"How well do you even know Jim?" my mother asked me before I moved to China.

"I've been close friends with him for about eight years now, mom," I said, for the 27th time that week. "Plus, it seems too risky a con to trick me to China just to kill me. He knows you'd find him."

"Damn right I would," she said, under her breath.

I couldn't blame her. Her eldest was about to move across the Pacific for at least a year. She was going to worry.

I probably should have worried more. But it wasn't only that I'd known Jim for years — I trusted him.

That's one thing I've learned in my three months overseas: Living abroad is an exercise in trust.

Sieh
Sieh

For instance, while signing up for a Chinese gym membership, I shot a friend a concerned look. She and I had equal comprehension levels of Mandarin (we could almost say our names and nationality correctly), but she assured me the gym contract was legit. So I signed where they pointed and handed over the yuan.

Or, when prices aren't clearly marked in nearly every market, I trust they won't overcharge me, the unwitting foreigner.

Or, as Jim and I wind through old hutongs (alleyways) chatting politics, relationships and our favorite beers, I trust he knows the way — or, at worst, we'll eventually come across a subway station.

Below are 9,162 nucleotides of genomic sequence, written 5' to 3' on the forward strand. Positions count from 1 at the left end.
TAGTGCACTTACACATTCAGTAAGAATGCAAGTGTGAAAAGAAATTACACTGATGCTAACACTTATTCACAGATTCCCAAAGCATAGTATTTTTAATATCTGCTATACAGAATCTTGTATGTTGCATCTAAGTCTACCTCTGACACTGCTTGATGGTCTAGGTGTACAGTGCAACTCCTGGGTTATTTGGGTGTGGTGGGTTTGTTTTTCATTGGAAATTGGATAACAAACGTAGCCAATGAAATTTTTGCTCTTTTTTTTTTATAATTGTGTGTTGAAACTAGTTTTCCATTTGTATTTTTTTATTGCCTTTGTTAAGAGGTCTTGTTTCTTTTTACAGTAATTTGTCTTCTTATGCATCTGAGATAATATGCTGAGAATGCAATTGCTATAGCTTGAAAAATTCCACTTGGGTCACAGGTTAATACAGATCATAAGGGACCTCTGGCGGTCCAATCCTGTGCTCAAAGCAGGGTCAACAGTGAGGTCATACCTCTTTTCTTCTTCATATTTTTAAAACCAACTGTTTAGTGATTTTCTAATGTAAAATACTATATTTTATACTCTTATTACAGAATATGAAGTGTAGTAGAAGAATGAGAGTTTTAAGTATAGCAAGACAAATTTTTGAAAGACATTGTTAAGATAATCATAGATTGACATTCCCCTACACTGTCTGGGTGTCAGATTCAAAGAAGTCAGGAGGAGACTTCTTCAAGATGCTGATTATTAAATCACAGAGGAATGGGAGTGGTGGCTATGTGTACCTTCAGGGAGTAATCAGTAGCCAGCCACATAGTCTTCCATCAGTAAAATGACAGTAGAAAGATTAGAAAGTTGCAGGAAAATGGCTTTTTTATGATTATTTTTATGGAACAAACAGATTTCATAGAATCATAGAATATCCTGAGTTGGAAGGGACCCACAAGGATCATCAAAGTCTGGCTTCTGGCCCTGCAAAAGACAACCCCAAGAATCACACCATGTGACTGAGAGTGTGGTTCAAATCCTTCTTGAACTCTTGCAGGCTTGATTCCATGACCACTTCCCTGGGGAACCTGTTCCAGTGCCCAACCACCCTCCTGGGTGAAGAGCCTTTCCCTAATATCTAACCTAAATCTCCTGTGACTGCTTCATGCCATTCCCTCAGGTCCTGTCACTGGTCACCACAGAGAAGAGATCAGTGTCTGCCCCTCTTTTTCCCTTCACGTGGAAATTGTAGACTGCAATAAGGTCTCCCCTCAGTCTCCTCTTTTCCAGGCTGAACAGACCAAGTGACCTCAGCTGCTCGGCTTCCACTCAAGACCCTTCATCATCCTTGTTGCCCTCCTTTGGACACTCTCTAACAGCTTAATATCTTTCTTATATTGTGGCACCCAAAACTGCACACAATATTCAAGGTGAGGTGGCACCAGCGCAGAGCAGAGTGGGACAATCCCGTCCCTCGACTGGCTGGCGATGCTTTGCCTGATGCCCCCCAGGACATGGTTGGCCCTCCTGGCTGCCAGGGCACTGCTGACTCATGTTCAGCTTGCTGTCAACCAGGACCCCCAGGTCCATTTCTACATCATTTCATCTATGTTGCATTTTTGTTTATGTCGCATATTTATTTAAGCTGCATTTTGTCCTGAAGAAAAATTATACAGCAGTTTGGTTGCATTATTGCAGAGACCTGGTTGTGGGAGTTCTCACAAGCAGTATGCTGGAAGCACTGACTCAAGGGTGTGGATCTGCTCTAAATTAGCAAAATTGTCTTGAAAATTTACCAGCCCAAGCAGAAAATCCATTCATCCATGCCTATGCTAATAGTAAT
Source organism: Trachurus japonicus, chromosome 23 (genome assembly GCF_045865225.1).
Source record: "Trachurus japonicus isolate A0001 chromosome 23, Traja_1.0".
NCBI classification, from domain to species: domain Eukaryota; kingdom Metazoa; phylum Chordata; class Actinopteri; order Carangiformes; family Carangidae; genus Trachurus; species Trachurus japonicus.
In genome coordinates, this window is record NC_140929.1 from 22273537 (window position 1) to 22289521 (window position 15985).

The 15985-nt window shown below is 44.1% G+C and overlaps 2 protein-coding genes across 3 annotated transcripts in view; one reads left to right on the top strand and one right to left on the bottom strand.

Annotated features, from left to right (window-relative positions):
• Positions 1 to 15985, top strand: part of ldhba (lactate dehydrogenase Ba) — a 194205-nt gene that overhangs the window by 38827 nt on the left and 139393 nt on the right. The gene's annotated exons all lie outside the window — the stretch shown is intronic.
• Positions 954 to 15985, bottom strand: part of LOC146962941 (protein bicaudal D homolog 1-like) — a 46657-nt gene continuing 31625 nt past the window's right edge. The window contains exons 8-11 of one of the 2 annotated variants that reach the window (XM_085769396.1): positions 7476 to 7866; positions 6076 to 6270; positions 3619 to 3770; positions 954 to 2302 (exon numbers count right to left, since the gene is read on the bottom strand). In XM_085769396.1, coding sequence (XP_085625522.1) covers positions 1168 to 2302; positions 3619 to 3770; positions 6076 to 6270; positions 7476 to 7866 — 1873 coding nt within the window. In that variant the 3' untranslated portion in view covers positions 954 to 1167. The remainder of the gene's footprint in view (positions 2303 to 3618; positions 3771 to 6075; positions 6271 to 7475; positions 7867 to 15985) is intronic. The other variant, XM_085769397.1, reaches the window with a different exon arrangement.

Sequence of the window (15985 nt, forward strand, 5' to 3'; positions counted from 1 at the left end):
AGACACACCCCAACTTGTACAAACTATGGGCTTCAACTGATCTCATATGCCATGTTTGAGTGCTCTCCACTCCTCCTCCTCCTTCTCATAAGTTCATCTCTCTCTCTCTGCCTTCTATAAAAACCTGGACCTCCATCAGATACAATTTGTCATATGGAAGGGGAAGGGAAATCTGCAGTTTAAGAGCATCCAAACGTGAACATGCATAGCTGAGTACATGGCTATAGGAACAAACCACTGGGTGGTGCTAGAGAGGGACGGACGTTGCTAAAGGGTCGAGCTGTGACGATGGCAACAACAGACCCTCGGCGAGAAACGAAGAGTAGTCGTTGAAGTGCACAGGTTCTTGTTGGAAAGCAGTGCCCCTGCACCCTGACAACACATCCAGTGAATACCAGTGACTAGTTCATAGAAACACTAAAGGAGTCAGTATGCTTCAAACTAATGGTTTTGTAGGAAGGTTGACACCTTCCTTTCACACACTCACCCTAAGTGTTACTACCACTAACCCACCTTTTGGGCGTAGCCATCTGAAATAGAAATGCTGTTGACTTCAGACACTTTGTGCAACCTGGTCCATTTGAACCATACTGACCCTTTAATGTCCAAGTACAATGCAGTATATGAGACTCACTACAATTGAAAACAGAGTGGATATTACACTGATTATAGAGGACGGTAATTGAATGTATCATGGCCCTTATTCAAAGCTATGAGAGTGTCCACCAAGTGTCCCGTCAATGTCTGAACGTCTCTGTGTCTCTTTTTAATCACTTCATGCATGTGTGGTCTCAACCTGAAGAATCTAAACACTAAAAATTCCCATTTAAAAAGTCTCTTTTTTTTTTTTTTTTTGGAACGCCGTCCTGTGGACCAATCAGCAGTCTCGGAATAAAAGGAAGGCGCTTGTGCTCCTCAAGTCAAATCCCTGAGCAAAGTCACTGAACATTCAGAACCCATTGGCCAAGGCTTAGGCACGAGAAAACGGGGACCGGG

Ultimately, though, it comes down to trusting yourself.


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Of course, you don't have much choice when your phone is dead and you need to make it across town before the subways stop for the night. Or when you're in a crowded restaurant, assuring the waitress that what she just asked you about your order is correct.

Last month, I traveled to South Korea for a weekend. It was my first experiencing traveling alone — nonetheless, to a country I knew nothing about. As I stood on a crowded street in Seoul, searching for the turn to Changdeokgung Palace, I felt old self-doubts stir.

Could I get by alone for the whole weekend in Korea if I couldn't even find this tourist site?

As I stared at a street sign I couldn't read, I repeated my new mantra: What's the worst that can happen? Surely it will all work out for the best.

But the real question running through my mind was: How well do you trust yourself, Alex?

To which I confidently responded: Don't worry, I know what I'm doing.

It all worked out for the best and I have the pictures to prove it.

Follow former nightlife columnist Alexandra Sieh's adventures overseas: www.coloradodaily.com/columnists. Stalk her: twitter.com/ansieh.